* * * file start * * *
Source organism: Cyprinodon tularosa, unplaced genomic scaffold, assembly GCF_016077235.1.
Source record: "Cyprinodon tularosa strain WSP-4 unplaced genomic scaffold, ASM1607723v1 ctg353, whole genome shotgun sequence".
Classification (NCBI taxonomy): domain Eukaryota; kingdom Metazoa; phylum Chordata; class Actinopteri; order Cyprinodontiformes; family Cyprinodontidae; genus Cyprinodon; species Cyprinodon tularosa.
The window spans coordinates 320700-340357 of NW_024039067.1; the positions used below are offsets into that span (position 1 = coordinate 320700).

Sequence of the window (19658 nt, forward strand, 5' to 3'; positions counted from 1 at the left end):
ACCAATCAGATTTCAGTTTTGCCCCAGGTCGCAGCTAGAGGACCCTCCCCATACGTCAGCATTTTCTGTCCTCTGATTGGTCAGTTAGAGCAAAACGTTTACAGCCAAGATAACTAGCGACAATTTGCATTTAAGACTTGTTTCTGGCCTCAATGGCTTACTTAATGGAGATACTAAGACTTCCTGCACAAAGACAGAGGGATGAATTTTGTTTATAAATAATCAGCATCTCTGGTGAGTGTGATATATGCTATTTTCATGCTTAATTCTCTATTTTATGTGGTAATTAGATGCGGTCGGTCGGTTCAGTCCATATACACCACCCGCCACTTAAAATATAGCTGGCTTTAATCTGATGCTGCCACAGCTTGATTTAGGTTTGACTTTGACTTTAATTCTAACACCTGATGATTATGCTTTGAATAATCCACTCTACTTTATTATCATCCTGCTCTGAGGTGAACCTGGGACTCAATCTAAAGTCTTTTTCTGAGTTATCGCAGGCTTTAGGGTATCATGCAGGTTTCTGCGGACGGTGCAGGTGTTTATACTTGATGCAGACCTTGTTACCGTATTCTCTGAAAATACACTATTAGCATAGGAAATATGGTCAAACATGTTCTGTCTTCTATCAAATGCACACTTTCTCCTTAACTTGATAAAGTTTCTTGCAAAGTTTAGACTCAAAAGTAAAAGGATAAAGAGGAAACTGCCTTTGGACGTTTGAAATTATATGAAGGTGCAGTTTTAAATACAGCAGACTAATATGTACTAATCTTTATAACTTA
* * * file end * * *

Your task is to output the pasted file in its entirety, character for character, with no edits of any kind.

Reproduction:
Source organism: Cyprinodon tularosa, unplaced genomic scaffold, assembly GCF_016077235.1.
Source record: "Cyprinodon tularosa strain WSP-4 unplaced genomic scaffold, ASM1607723v1 ctg353, whole genome shotgun sequence".
Classification (NCBI taxonomy): domain Eukaryota; kingdom Metazoa; phylum Chordata; class Actinopteri; order Cyprinodontiformes; family Cyprinodontidae; genus Cyprinodon; species Cyprinodon tularosa.
The window spans coordinates 320700-340357 of NW_024039067.1; the positions used below are offsets into that span (position 1 = coordinate 320700).

Sequence of the window (19658 nt, forward strand, 5' to 3'; positions counted from 1 at the left end):
ACCAATCAGATTTCAGTTTTGCCCCAGGTCGCAGCTAGAGGACCCTCCCCATACGTCAGCATTTTCTGTCCTCTGATTGGTCAGTTAGAGCAAAACGTTTACAGCCAAGATAACTAGCGACAATTTGCATTTAAGACTTGTTTCTGGCCTCAATGGCTTACTTAATGGAGATACTAAGACTTCCTGCACAAAGACAGAGGGATGAATTTTGTTTATAAATAATCAGCATCTCTGGTGAGTGTGATATATGCTATTTTCATGCTTAATTCTCTATTTTATGTGGTAATTAGATGCGGTCGGTCGGTTCAGTCCATATACACCACCCGCCACTTAAAATATAGCTGGCTTTAATCTGATGCTGCCACAGCTTGATTTAGGTTTGACTTTGACTTTAATTCTAACACCTGATGATTATGCTTTGAATAATCCACTCTACTTTATTATCATCCTGCTCTGAGGTGAACCTGGGACTCAATCTAAAGTCTTTTTCTGAGTTATCGCAGGCTTTAGGGTATCATGCAGGTTTCTGCGGACGGTGCAGGTGTTTATACTTGATGCAGACCTTGTTACCGTATTCTCTGAAAATACACTATTAGCATAGGAAATATGGTCAAACATGTTCTGTCTTCTATCAAATGCACACTTTCTCCTTAACTTGATAAAGTTTCTTGCAAAGTTTAGACTCAAAAGTAAAAGGATAAAGAGGAAACTGCCTTTGGACGTTTGAAATTATATGAAGGTGCAGTTTTAAATACAGCAGACTAATATGTACTAATCTTTATAACTTA